Guarnere snorts. “No fuckin’ kidding.” He shifts his weight from foot to foot for a moment, then stops and eyeballs Johnny. “You’re really not kidding.”
Johnny sighs. “Nope.”
“Fuckin’ hell.” Guarnere shakes his head, and looks around them. “Fuckin’ Belgium.”
“Yup,” Johnny agrees.
The barrage is brief this morning. The Germans must have troubles of their own. Still, half-hearted firepower is still enough to send everyone straight for cover. There’s no such thing as too protected in this place.
“Speirs! Somebody get me Speirs on the double!”
Muck clutches his gun in one hand and his helmet in the other. “Can’t, sir.”
Harry Welsh frowns at him. “Why not?”
“He’s up a tree, sir.”
Welsh blinks, the pause lasting a second too long. “Meaning what?”
Muck takes a deep breath. “We think he’s trying to throw himself at the artillery and destroy it before it hits.” Welsh continues staring. Muck sighs. “He’s stuck in the branches, sir.”
Welsh huffs. “Well, send Shifty to climb up and get him down.” He kicks at the ground, gun-metal cold and just as stiff. “Damn it! This is no time for this!”
Babe glances sidelong at Muck after Welsh stalks off. “He doesn’t know, does he?”
Muck shakes his head once. “No, I don’t think he does.”
“You know,” Lip decides, after a thoughtful pause. “It’s kind of funny.”
“It’s really not,” Nixon insists, huddled between Lipton and Buck Compton, and still a Persian.
“It really is,” Buck agrees, breaking a long silence on his part. He chuckles, and shakes his head.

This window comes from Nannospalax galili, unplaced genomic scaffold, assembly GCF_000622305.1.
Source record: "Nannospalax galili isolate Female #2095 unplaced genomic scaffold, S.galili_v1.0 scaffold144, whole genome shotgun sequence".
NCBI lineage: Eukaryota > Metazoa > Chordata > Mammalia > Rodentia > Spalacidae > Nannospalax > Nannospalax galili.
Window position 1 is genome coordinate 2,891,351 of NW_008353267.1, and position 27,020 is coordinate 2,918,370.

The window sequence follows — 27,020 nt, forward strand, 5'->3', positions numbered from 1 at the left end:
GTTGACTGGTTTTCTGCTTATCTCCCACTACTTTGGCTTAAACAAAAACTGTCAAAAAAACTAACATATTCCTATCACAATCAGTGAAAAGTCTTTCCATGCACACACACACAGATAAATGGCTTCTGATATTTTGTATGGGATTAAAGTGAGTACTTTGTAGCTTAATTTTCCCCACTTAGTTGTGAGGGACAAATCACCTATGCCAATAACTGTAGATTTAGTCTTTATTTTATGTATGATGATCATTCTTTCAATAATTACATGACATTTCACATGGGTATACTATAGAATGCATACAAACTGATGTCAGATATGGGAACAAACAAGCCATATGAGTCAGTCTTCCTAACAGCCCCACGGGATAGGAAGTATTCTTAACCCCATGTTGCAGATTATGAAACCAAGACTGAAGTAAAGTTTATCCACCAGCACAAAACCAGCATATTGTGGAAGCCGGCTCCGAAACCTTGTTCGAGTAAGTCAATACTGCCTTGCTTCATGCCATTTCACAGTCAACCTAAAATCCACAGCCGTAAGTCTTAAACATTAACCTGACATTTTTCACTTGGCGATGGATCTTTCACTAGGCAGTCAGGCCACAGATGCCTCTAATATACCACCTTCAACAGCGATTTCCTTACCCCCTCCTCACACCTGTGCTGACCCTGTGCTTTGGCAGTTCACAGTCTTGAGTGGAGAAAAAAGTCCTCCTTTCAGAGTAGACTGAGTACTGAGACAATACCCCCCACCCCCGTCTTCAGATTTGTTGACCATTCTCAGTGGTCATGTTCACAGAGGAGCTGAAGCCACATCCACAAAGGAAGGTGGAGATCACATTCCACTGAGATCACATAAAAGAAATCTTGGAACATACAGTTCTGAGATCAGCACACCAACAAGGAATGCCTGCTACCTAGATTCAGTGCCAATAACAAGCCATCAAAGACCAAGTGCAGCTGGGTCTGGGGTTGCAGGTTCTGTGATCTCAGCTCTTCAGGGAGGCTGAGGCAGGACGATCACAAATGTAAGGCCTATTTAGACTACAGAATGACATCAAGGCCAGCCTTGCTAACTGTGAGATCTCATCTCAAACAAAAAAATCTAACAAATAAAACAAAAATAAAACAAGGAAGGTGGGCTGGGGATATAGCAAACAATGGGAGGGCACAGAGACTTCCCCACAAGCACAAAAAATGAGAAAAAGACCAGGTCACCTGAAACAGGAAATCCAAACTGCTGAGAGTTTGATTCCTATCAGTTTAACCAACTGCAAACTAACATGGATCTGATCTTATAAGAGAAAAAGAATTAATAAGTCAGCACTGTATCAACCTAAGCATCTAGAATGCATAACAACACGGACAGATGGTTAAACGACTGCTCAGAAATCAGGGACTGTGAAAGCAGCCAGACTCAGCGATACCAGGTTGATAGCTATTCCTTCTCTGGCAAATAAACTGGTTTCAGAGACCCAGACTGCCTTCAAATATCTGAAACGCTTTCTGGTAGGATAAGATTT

Lip grins a little. “The doc thinks it’s hoodoo or something,” he says slowly.
Nixon cranes his neck to look up at him. “What, Doc Roe?”
“When did he say that?”
Lipton shrugs. “Perconte heard him say it.”
“He didn’t say anything about how to make it go away, did he?”
“The men love it,” says Buck. “Except Speirs. He keeps griping about how he can’t fight the enemy when he doesn’t have any damn thumbs.”
“A dog I could get!” Nixon exclaims. “I’m a dog person. I love my goddamn dog. Why cats? Honestly, why cats?”
“Least it’s a cat with a fancy fur coat,” Lip deadpans. “Bet you’re warmer than any of us.” Buck chuckles again, and reaches behind Nixon’s ears. Nix rears up and tries to swat at him. He overbalances and lands flat on his back.
“You could have been a Siamese,” Buck points out. “Or one of those hairless cats.”
“I never saw a sorrier, scrawnier tom than Skinny Sisk,” Lip agrees.
Nixon shakes off a scum of grit and snow. “I hate you both,” he grouses, licking his paw and swiping it behind his ear. Buck and Lipton both laugh.
Malarkey watches Don Hoobler stagger past the rations line, back to two legs and his normal shape, if slightly off-kilter. “You think it’s over?” he asks.
Luz tracks him with his eyes. He snorts, shaking his head. “When is anything ever over out here?”
“If it’s nice,” Penkala interjects from in front of them.
Malarkey looks down at his feet. “Bit of a shame though, if it is,” he says, and lifts his head with a little smirk. “Wonder what old Sobel would have turned out like.”
Everyone in earshot allows himself a snicker, each of which dissolves into giddy laughter the instant Luz issues a dead-on proclamation against weekend passes, shoddy personal upkeep and hairballs.
There are generally things Luz isn’t thinking about when he wakes up with a thatch of fluffy black hair up his nose. That a cat would dig its claws into his jacket and tell him to wake the fuck up and get his fuckin’ gear before some jackass steals his fuckin’ boots for himself is one of those things. The cat’s got a thin, squinty face, and Luz thinks it probably could be Guarnere. He tries to unhook four sets of claws from his jacket, without too much success, while Bill continues to rail at him.
In the next foxhole over, Luz is pretty certain he hears Skip Muck giggling.